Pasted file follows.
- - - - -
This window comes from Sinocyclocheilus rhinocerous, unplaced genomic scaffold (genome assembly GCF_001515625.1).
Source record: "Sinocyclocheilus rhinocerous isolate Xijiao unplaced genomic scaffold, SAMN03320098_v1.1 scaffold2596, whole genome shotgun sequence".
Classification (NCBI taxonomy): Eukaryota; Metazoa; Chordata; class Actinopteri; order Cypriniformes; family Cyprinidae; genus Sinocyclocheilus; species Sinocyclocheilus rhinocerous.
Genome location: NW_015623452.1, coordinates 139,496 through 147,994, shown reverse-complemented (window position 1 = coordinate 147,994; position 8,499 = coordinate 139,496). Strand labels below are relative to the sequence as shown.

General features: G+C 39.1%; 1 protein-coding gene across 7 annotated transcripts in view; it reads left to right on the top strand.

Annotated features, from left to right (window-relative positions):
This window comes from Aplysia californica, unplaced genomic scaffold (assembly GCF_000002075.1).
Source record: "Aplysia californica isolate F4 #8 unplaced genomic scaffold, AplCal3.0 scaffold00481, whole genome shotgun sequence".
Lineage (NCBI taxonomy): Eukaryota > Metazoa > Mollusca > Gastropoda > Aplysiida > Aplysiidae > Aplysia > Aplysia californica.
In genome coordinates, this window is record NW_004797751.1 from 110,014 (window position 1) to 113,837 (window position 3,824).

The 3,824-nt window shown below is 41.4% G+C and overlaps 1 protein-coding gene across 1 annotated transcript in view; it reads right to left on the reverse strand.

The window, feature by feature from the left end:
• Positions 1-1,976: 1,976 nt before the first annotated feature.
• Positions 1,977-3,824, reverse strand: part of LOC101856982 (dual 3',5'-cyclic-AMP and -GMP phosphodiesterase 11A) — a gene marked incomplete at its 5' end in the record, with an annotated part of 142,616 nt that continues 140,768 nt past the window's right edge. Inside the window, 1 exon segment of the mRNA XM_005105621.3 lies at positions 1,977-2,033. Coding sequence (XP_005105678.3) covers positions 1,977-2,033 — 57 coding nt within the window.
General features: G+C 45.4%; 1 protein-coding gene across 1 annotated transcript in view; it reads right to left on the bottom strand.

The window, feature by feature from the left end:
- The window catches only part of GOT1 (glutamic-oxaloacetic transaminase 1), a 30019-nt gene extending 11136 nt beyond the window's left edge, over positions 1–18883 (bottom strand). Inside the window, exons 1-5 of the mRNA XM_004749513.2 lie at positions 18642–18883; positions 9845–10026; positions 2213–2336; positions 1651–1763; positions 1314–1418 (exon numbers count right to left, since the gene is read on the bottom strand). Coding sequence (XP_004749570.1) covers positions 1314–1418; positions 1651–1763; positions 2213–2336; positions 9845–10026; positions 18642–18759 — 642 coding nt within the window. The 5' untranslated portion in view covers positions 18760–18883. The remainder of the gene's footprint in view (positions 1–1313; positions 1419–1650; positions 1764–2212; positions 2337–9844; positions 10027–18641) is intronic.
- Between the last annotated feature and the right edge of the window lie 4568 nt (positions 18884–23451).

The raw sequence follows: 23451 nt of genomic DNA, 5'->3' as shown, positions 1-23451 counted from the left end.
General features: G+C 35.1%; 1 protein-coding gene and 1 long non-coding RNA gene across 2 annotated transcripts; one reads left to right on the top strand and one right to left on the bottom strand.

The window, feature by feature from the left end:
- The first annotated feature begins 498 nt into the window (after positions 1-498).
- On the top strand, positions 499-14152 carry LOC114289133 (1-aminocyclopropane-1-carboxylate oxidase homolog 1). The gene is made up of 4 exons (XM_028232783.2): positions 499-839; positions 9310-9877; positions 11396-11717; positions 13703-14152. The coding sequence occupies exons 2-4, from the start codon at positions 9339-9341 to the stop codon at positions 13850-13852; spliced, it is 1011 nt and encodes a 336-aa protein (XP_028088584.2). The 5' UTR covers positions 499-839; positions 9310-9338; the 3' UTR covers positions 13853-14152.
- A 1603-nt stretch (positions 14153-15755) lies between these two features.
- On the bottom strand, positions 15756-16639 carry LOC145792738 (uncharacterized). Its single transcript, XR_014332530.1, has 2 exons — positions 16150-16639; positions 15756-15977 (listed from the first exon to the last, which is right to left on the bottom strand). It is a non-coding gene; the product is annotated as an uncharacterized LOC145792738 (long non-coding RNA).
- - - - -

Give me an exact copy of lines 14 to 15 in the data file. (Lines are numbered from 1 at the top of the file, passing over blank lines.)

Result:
• Positions 1,977-3,824, reverse strand: part of LOC101856982 (dual 3',5'-cyclic-AMP and -GMP phosphodiesterase 11A) — a gene marked incomplete at its 5' end in the record, with an annotated part of 142,616 nt that continues 140,768 nt past the window's right edge. Inside the window, 1 exon segment of the mRNA XM_005105621.3 lies at positions 1,977-2,033. Coding sequence (XP_005105678.3) covers positions 1,977-2,033 — 57 coding nt within the window.
General features: G+C 45.4%; 1 protein-coding gene across 1 annotated transcript in view; it reads right to left on the bottom strand.